# Kirchhoff’s Laws a b e R C I e R I r V.

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Kirchhoff’s Laws a b e R C I e R I r V

Resistors in Parallel I R1 R2 I1 I2 V I R V a d KVL Þ a d Þ
What to do? Very generally, devices in parallel have the same voltage drop a d I R1 R2 I1 I2 V But current through R1 is not I ! Call it I1. Similarly, R2 «I2. KVL Þ I a d R V How is I related to I 1 & I 2 ? Current is conserved! Þ

Another (intuitive) way…
Consider two cylindrical resistors with cross-sectional areas A1 and A2 V R1 R2 A1 A2 Put them together, side by side … to make one “fatter”one, Þ

Consider the circuit shown:
What is the relation between Va -Vd and Va -Vc ? 12V I1 I2 a b d c 50W 20W 80W 1A (a) (Va -Vd) < (Va -Vc) (b) (Va -Vd) = (Va -Vc) (c) (Va -Vd) > (Va -Vc) (a) I1 < I2 (b) I1 = I2 (c) I1 > I2 1B What is the relation between I1 and I2?

Consider the circuit shown:
What is the relation between Va -Vd and Va -Vc ? 12V I1 I2 a b d c 50W 20W 80W 1A (a) (Va -Vd) < (Va -Vc) (b) (Va -Vd) = (Va -Vc) (c) (Va -Vd) > (Va -Vc) Do you remember that thing about potential being independent of path? Well, that’s what’s going on here !!! (Va -Vd) = (Va -Vc) Point d and c are the same, electrically

Consider the circuit shown:
What is the relation between Va -Vd and Va -Vc ? 12V I1 I2 a b d c 50W 20W 80W 1A (a) (Va -Vd) < (Va -Vc) (b) (Va -Vd) = (Va -Vc) (c) (Va -Vd) > (Va -Vc) 1B 1B What is the relation between I1 and I2? (a) I1 < I2 (b) I1 = I2 (c) I1 > I2 Note that: Vb -Vd = Vb -Vc Therefore,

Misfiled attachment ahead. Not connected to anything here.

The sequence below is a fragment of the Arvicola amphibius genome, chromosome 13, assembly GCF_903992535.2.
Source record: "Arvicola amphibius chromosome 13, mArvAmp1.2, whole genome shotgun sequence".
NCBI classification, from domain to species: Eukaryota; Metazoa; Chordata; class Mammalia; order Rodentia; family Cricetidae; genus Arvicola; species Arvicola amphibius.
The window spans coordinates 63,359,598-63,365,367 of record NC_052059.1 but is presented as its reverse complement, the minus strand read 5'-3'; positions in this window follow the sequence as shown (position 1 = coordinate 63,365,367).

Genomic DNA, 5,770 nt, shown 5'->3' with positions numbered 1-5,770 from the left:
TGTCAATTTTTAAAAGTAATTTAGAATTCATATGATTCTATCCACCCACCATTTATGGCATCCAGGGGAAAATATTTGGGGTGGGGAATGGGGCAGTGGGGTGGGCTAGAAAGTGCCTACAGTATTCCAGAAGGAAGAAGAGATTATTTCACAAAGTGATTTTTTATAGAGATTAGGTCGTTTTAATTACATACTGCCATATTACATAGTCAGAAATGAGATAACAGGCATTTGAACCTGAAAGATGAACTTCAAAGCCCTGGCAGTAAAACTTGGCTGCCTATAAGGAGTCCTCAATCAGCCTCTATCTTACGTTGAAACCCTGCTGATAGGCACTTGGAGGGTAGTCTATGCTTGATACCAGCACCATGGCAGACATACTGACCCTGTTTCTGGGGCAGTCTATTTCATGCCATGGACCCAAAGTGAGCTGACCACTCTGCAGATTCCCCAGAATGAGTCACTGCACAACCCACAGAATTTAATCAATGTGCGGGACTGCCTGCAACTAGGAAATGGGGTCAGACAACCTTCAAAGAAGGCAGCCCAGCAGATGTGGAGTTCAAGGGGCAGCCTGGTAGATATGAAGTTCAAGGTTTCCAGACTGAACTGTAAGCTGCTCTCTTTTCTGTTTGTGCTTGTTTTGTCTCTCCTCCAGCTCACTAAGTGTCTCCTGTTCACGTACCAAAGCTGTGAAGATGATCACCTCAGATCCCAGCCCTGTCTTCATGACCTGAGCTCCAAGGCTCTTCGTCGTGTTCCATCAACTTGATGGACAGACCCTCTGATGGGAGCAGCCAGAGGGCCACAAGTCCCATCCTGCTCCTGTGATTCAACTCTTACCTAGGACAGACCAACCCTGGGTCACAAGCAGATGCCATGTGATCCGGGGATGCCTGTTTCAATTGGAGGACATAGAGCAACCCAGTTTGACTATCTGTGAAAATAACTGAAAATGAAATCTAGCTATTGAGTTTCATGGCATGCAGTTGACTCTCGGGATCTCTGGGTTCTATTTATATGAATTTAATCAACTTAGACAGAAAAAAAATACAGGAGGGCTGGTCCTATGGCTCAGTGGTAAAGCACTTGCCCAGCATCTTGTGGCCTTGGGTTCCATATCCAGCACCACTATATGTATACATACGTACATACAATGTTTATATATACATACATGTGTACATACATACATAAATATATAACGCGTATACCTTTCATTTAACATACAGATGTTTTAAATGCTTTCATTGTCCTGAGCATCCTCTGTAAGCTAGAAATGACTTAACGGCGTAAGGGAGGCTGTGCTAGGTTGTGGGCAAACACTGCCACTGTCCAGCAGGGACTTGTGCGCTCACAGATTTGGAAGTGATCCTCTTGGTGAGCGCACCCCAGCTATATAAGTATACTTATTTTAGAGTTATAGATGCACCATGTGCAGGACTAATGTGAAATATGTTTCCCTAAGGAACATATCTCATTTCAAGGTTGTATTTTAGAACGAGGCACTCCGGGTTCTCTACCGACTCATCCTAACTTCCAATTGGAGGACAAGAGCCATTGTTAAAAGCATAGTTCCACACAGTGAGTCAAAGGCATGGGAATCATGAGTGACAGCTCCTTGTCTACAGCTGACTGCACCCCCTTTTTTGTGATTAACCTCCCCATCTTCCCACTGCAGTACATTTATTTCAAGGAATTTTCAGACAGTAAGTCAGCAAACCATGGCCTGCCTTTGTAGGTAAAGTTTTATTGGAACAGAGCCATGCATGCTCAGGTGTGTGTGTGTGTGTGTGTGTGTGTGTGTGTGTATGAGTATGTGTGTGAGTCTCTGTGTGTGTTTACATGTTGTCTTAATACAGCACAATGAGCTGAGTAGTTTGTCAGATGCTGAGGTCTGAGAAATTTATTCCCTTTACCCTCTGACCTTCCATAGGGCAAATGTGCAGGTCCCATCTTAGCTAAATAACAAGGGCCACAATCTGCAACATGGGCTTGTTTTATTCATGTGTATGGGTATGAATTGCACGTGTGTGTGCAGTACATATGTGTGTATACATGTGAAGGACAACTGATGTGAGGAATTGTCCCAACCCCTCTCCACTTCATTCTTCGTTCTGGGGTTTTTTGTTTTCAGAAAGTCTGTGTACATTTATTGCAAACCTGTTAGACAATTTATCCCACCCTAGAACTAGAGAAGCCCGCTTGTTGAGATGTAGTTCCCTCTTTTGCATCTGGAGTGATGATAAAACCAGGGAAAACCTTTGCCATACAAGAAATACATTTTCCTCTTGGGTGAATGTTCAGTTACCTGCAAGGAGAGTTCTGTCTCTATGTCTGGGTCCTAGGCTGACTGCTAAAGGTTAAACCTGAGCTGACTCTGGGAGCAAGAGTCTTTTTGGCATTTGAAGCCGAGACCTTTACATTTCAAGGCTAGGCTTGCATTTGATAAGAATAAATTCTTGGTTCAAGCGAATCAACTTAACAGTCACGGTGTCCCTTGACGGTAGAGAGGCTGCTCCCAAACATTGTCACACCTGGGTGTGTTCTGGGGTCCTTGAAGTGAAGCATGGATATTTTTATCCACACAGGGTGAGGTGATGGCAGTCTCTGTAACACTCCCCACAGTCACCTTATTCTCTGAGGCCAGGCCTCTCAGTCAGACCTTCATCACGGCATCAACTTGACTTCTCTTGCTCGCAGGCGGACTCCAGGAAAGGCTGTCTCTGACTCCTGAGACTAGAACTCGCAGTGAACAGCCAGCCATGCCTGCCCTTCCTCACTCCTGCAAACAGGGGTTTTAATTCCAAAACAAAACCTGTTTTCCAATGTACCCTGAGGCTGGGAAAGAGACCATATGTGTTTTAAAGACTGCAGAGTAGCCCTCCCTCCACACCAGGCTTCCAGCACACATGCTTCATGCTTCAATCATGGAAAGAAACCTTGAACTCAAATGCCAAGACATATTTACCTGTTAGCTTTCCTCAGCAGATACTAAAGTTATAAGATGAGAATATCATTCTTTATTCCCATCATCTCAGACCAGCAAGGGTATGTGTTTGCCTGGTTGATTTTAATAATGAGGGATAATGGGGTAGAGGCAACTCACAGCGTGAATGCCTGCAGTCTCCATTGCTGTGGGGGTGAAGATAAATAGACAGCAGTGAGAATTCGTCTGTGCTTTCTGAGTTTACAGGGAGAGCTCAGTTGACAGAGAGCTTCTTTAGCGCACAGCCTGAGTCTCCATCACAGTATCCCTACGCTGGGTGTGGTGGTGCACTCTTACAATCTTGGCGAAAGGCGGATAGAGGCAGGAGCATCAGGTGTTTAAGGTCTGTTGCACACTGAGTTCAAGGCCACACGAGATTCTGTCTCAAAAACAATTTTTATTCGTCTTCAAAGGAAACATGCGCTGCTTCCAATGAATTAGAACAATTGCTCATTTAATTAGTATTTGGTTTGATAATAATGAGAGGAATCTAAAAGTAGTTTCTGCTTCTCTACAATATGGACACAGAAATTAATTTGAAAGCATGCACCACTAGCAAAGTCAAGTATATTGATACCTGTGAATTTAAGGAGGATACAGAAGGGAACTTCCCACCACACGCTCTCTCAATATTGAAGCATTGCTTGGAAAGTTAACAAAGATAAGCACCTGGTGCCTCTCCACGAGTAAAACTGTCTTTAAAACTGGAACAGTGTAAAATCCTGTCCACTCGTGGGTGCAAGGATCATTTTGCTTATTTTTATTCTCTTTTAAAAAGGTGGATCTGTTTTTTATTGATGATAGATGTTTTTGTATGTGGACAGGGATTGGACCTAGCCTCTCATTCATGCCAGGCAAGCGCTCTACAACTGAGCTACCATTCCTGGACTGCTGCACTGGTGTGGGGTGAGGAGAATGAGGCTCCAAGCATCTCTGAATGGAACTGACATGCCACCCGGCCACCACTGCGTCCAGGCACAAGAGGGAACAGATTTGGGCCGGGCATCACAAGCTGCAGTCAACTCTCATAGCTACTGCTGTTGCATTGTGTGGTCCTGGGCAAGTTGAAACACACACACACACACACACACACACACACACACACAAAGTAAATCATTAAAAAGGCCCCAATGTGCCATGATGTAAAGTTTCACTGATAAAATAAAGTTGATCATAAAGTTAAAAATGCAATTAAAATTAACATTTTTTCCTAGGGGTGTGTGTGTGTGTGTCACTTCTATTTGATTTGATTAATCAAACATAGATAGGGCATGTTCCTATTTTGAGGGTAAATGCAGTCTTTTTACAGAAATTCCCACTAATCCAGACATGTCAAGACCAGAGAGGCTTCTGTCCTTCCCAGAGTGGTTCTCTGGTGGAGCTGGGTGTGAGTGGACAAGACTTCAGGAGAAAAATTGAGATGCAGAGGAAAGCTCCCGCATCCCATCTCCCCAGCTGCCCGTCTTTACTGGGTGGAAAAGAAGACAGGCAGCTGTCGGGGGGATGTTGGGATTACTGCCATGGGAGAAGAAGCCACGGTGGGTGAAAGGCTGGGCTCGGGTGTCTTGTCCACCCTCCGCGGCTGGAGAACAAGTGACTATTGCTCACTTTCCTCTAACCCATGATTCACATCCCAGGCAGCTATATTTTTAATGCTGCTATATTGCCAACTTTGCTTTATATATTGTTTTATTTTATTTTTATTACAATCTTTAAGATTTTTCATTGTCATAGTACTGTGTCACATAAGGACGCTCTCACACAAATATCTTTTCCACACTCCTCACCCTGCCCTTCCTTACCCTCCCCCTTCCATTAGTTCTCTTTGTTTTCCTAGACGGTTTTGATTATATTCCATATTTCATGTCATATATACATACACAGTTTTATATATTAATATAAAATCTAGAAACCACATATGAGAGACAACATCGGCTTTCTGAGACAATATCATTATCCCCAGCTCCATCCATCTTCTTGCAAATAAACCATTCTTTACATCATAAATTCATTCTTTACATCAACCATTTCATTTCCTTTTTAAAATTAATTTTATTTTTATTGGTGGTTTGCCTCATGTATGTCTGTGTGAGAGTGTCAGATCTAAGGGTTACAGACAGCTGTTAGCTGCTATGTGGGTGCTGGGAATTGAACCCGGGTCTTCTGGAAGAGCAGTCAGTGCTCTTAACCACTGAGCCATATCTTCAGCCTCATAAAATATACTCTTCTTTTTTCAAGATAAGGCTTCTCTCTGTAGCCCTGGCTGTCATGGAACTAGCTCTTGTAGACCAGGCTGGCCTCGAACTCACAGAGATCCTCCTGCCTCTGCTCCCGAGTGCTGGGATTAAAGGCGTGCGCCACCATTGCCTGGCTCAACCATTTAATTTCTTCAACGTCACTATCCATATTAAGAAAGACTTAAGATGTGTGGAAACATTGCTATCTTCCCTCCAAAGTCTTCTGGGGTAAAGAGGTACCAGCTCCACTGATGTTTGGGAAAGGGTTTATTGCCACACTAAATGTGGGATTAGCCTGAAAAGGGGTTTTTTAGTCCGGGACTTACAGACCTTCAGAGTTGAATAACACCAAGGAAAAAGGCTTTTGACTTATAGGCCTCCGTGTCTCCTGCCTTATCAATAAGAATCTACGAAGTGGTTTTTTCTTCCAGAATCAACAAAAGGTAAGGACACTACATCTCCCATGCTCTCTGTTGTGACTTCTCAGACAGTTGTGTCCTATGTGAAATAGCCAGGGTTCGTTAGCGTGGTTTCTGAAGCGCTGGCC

Kirchhoff’s Second Rule “Junction Rule” or “Kirchhoff’s Current Law (KCL)”
In deriving the formula for the equivalent resistance of 2 resistors in parallel, we applied Kirchhoff's Second Rule (the junction rule). "At any junction point in a circuit where the current can divide (also called a node), the sum of the currents into the node must equal the sum of the currents out of the node." This is just a statement of the conservation of charge at any given node. The currents entering and leaving circuit nodes are known as “branch currents”. Each distinct branch must have a current, Ii assigned to it

Old Preflight Two identical light bulbs are represented by the resistors R2 and R3 (R2 = R3 ). The switch S is initially open. 2) If switch S is closed, what happens to the brightness of the bulb R2? a) It increases b) It decreases c) It doesn’t change 3) What happens to the current I, after the switch is closed ? a) Iafter = 1/2 Ibefore b) Iafter = Ibefore c) Iafter = 2 Ibefore

How to use Kirchhoff’s Laws
A two loop example: e 1 e 2 R1 R3 R2 I3 I1 I2 Analyze the circuit and identify all circuit nodes and use KCL. (1) I1 = I2 + I3 Identify all independent loops and use KVL. (2) e1 - I1R1 - I2R2 = 0 (3) e1 - I1R1 - e2 - I3R3 = 0 (4) I2R2 - e2 - I3R3 = 0

How to use Kirchoff’s Laws
Solve the equations for I1, I2, and I3: First find I2 and I3 in terms of I1 : From eqn. (2) From eqn. (3) Now solve for I1 using eqn. (1): Þ

Let’s plug in some numbers
e1 = 24 V e 2 = 12 V R1= 5W R2=3W R3=4W Then I1=2.809 A and I2= A and I3= A The sign means that the direction of I3 is opposite to what’s shown in the circuit See Appendix for a more complicated example, with three loops.

Summary of Simple Circuits
Resistors in series: Current thru is same; Voltage drop across is IRi Resistors in parallel: Voltage drop across is same; Current thru is V/Ri Kirchhoff’s laws: (for further discussion see online “tutorial essay”)

Batteries (“Nonideal” = cannot output arbitrary current)
V Parameterized with "internal resistance" Þ

Internal Resistance Demo As # bulbs increases, what happens to “R”??
V R e How big is “r”?

Power Batteries & Resistors Energy expended What’s happening? Assert:
chemical to electrical to heat What’s happening? Assert: Rate is: Charges per time Potential difference per charge Units okay? For Resistors: or you can write it as